Astrophysical Journal 115, 1667-1670. Jewitt, D. C., 1999. Kuiper belt objects. Annual Review of Earth and Planetary Sciences 27, 287-312. Jewitt, D. C., Aussel, H. and Evans, A., 2001. The size and albedo of the Kuiper-belt object (20000) Varuna. Nature 411, 446-447. Jewitt, D. C., Luu, J., 2004. Crystalline water ice on the Kuiper belt object (50000) Quaoar. Nature 432, 731-733. Kenyon, S. J. and Luu, J. X., 1998. Accretion in the early Kuiper belt. I. Coagulation and velocity evolution. The Astronomical Journal 115, 2136-2160. Kenyon, S. J. and Luu, J. X., 1999. Accretion in the early Kuiper belt. II. Fragmentation. The Astronomical Journal 118, 1101-1119. Kenyon, S. J. and Luu, J. X., 1999. Accretion in the early outer Solar System. The Astrophysical Journal 526, 465-470. Lellouch, E., Moreno, R., Ortiz, J. L., Paubert, G., Doressoundiram, A. and Peixinho, N., 2002. Coordinated thermal and optical observations of trans-neptunian object (20000) Varuna from Sierra Nevada. Astronomy&Astrophysics 391, 1133-1139. Levison, H. F. and Stern, S. A., 2001. On the size dependence of the inclination distribution of the main Kuiper belt. The Astronomical Journal 121, 1730-1735. Margot, J. L., Trujillo, C., Brown, M. E. and Bertoldi, F., 2002. The size and albedo of KBO 2002 AW197. Bulletin of the American Astronomical Society 34, p.871. Morbidelli, A., Emel’yanenko, V. and Levison, H. F., 2004. Origin and orbital distribution of the trans-Neptunian scattered disc. Monthly Notices of the Royal Astronomical Society 355, 935-940. Morbidelli, A., Brown, M. E., 2005. The Kuiper belt and the primordial evolution of the Solar System. In Comets II. Festou, M. C. et al. (Eds.), University of Arizona Press, Tucson, 175-191. MPC: Minor Planet Center, 2005. http://cfa-www.harvard.edu/cfa/ps/mpc.html Nakamura, R., Sumikawa, S., Ishiguro, M., Mukai, T., Iwamuro, F., Terada, H., Motohara, K., Goto, M., Hata, R., Taguchi, T., Harashima, T., Kaifu, N., Hayashi, M. and Maihara, T., 2000. Subaru Infrared Spectroscopy of the Pluto-Charon System. Publications of the Astronomical Society of Japan 52, 551-556. Noll, K. S., Stephens, D. C., Grundy, W. M., Osip, D. J. and Griffin, I., 2004. The Orbit and Albedo of Trans-Neptunian Binary (58534) 1997 CQ29. The Astronomical Journal 128, 2547-2552. Noll, K. S., Stephens, D. C., Grundy, W. M. and Griffin, I., 2004. The orbit, mass, and albedo of transneptunian binary 1999 RZ253. Icarus 172, 402-407. Ortiz, J. L., Sota, A., Moreno, R., Lellouch, E., Biver, N., Doressoundiram, A., Rousselot, P., Gutiérrez, P. J., Márquez, I., González Delgado, R. M. and Casanova, V., 2004. A Study of Trans-Neptunian Object 55636 (2002 TX300), Astronomy&Astrophysics 420, 383-388. Osip, D. J., Kern, S. D. and Elliot, J. L., 2003. Physical Characterization of the Binary Edgeworth-Kuiper Belt Object 2001 QT297. Earth, Moon, and Planets 92, 409-421. Peixinho, N., Boehnhardt, H., Belskaya, I., Doressoundiram, A., Barucci, M. A. and Delsanti, A., 2004. ESO large program on Centaurs and TNOs: visible colors – final results. Icarus 170, 153-166. Petit, J. -M. and Mousis, O., 2004. KBO Binaries: how numerous were they? Icarus 168, 409-419. Press, W. H., Teukolsky, S. A., Vetterling, W. T. and Flannery, B. P., 1992. Numerical recipes in FORTRAN. The art of scientific computing. Cambridge University press. Russell, H. N., 1916. On the albedo of the planets and their satellites. The Astrophysical Journal 13, 173-196. Schulz, R., 2002. Trans-neptunian objects. The Astronomy and Astrophysics Review 11, 1-31. Sekiguchi, T., Boehnhardt, H., Hainaut, O. R. and Delahodde, C. E., 2002. Bicolour lightcurve of TNO 1996 TO66 with the ESO-VLT. Astronomy&Astrophysics 385, 281-288. Sheppard, S. S. and Jewitt, D. C., 2002. Time-resolved photometry of Kuiper belt objects: rotations, 13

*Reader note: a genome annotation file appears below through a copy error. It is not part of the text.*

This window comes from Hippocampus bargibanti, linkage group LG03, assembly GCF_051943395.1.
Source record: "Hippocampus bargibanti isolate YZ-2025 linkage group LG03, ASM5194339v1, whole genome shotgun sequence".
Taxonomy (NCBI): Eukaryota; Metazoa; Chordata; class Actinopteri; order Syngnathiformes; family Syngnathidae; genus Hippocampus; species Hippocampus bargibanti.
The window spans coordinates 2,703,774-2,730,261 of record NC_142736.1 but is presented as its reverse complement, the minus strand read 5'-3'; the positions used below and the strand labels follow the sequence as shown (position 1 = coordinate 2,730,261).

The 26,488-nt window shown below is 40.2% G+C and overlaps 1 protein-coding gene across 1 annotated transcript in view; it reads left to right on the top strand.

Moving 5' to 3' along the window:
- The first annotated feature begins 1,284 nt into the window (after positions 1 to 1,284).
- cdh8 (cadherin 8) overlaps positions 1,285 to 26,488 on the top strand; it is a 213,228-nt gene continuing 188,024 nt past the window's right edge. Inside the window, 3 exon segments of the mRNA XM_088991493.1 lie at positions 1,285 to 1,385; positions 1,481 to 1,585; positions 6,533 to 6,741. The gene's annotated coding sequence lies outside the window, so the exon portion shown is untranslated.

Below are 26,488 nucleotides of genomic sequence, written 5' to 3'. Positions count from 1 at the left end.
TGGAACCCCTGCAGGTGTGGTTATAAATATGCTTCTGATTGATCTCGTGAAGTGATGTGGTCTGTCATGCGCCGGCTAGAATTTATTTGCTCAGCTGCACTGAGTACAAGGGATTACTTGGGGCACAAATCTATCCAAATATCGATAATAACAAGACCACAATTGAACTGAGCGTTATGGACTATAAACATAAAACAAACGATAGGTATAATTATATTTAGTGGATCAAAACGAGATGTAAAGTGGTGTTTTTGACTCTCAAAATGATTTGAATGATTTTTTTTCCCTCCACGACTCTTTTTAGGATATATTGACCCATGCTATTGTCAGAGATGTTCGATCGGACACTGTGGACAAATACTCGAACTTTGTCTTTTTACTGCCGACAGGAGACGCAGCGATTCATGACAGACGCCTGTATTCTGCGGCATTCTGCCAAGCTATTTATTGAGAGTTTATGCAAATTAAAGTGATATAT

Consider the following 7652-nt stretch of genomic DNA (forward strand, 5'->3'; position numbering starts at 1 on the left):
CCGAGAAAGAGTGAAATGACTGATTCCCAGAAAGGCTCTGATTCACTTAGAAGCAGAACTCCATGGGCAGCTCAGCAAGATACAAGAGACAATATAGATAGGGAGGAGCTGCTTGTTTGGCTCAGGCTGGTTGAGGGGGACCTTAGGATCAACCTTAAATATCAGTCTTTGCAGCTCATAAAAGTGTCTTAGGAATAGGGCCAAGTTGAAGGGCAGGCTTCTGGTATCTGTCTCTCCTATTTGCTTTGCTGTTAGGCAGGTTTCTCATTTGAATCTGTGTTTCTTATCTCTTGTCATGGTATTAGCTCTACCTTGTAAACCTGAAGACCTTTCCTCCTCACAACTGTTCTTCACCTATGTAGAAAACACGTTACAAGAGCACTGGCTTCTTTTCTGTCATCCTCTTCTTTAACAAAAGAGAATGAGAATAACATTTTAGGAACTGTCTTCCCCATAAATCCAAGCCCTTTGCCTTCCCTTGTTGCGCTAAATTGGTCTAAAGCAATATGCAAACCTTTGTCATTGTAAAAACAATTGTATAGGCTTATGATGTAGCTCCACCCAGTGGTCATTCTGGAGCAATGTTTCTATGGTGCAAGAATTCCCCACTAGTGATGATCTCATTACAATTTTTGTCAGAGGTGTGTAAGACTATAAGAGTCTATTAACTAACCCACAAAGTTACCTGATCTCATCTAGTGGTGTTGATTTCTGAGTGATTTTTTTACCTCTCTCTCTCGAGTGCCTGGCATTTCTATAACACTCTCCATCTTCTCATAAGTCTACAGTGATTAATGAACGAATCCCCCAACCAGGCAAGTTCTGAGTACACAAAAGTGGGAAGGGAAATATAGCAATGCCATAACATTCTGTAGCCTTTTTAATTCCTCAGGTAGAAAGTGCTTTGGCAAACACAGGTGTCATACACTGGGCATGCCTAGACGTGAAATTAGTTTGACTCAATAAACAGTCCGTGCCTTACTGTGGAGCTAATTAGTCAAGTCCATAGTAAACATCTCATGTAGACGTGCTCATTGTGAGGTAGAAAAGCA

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Object (8405) Asbolus (2060) Chiron (5145) Pholus (10199) Chariklo (58534) 1997 CQ29 component A component B 1998 WW31 component A component B (66652) 1999 RZ253 component A component B (88611) 2001 QT297 component A component B (15789) 1993 SC